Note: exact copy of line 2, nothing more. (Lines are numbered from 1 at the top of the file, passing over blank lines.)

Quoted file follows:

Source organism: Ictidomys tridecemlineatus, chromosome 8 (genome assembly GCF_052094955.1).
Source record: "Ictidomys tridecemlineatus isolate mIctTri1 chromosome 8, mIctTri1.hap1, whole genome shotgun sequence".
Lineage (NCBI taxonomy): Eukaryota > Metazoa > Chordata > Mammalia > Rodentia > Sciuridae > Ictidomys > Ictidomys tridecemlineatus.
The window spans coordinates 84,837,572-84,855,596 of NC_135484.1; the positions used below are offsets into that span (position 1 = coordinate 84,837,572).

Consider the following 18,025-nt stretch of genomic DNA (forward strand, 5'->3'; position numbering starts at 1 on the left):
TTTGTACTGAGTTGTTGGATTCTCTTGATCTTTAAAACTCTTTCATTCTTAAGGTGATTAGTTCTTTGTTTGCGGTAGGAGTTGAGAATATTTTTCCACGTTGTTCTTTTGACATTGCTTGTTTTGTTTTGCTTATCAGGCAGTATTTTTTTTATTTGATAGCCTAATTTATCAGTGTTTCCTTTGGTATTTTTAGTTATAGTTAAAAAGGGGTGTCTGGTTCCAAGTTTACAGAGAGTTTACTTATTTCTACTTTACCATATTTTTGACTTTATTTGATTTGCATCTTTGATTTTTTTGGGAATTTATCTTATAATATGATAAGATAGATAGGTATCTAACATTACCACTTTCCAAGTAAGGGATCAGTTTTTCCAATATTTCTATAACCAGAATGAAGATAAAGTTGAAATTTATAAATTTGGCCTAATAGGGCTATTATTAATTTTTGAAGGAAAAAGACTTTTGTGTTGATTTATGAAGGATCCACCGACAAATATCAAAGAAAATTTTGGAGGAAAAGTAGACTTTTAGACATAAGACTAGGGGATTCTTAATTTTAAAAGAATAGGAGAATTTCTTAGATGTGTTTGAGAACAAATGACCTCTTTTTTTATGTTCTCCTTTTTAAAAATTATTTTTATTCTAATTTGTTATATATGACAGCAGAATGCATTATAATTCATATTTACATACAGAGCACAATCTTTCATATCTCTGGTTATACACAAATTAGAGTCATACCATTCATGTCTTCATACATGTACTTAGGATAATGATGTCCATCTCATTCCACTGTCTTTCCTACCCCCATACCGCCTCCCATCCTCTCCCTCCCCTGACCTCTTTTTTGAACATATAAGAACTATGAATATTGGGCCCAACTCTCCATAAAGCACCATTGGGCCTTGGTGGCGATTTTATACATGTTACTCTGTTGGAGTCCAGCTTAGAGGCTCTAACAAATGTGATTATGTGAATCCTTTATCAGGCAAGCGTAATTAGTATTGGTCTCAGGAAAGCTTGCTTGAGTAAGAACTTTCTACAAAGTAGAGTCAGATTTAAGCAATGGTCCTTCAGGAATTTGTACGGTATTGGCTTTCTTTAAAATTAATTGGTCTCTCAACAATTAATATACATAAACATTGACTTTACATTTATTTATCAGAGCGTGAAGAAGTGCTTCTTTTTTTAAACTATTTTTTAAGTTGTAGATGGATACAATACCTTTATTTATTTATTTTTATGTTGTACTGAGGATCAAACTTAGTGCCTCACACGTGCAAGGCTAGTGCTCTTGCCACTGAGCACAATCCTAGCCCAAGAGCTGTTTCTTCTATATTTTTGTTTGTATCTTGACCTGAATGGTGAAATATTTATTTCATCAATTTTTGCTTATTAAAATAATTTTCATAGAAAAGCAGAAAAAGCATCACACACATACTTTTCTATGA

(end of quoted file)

Source record: "Ictidomys tridecemlineatus isolate mIctTri1 chromosome 8, mIctTri1.hap1, whole genome shotgun sequence".